Oriol's photographs could be easily associated to Velasquez when it comes to isolate and take the challenge to portray the marginals. They are revealed as much in their grandeur and their unique simplicity or originality. It would be to simplistic too to classify the mood with the masters of psychological landscapes such as Munch or Caravaggio. They may eventually suit the emotion sprayed on the surface due to the colour range and density, but they do not engage in any sadness or mythology. The best connection that could not be ignored would be with filmmaker David Lynch in spite of the regular use the tabloids are making of him. But for once I would like to mention one Lynchian aspect which is barely mentioned, which is Humor. Oriol surprises by showing the odd within the large. Those details are carefully composed and do fusion naturally as an escape. They make the whole picture to float more than if their were just intending to transcend the drama. Oriol's images take the viewer in a peculiar journey where the emotions encompass as much mysteries as laughter. The obvious seriousness that first appears often vanishes to lead us to numerous surprises. The small dog may look like lost and sad at first but you can also look at it as a small stupid dog too! The football coach smoking a cigar is a bit of a joke! The lady with a trolley could be that strange human entity coming out of nowhere like in Mulholland Drive, but she is very happy to be photographed and fits perfectly with the bright new background, etc...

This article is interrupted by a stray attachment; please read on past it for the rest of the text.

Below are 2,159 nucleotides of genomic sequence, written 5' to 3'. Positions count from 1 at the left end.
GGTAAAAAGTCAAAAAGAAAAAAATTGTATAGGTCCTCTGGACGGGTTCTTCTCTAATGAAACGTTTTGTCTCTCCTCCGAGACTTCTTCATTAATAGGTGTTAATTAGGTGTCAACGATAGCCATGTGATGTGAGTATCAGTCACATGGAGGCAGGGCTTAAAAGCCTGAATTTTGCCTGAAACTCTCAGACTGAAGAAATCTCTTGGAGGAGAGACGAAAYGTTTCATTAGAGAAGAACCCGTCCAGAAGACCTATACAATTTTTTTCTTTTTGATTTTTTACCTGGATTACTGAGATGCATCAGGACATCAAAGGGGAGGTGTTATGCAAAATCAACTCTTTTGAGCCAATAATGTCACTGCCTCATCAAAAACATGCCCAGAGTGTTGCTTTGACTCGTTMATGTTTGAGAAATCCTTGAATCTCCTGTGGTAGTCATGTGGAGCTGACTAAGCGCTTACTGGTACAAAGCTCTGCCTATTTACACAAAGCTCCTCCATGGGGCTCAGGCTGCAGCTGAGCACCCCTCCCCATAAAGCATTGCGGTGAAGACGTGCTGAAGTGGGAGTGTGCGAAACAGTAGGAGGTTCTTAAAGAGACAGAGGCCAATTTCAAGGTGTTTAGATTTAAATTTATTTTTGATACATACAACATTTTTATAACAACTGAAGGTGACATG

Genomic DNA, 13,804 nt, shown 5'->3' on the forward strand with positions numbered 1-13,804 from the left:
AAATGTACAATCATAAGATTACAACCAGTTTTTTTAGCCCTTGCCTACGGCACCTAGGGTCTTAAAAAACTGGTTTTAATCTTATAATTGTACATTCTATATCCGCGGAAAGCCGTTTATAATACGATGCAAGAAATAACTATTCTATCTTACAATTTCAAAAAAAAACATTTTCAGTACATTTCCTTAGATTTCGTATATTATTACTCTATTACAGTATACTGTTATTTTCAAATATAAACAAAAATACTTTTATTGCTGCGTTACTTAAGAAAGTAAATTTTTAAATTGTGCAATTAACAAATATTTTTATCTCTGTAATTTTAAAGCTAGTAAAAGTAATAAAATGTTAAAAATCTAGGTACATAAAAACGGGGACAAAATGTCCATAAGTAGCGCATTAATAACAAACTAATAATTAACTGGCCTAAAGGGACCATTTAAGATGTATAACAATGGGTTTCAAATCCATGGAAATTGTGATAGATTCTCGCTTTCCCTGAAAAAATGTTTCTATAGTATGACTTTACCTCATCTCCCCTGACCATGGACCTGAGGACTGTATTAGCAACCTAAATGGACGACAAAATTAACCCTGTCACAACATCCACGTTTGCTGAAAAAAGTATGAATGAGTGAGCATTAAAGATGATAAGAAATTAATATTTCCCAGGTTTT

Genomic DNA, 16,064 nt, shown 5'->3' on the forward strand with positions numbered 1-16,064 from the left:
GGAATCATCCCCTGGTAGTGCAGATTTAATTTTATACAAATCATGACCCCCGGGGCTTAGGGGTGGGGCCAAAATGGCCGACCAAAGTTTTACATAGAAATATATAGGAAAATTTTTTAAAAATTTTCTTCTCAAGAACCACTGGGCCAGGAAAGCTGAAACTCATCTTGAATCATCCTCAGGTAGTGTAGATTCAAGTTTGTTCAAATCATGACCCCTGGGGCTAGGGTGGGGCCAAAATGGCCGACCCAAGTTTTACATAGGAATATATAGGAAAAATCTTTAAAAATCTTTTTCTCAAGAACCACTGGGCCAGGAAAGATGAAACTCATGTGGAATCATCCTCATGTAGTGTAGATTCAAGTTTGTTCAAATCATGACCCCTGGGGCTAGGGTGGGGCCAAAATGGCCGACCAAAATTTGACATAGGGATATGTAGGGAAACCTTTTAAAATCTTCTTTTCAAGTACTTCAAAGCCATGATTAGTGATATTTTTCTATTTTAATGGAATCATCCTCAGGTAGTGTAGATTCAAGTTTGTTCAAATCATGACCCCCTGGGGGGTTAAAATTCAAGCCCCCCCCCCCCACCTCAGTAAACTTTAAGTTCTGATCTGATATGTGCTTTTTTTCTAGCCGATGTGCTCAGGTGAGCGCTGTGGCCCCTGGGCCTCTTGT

Oriol's images are as enigmatic as powerful. They are also very refreshing and motivating compare to the heavy Photographic heritage which has become obsolete . In a single twist he is using the old approach and turns it into something very contemporary. The author reveals a land of mysteries with a hint of derision. This is what the East-end is about, a outside land of tales and marginals. Most importantly Oriol' strength lies in his aptitude to ask the right questions with very personal angle, and certainly do not wish to find any answer. And this is what Art should be about. The Pre-Olympic landscapes are to me the best of Oriol's projects so far in his very early career. I am looking forward to seeing more of it...


1 Rhizome: Botanical word used to describe real social networks, heterogeneous and complex. A key word mostly associated to French philosopher Gilles Deleuze(1925-1995) Appears in the book titled Mille Plateaux Editons de Minuit 1980. French edition


No comments:

Post a comment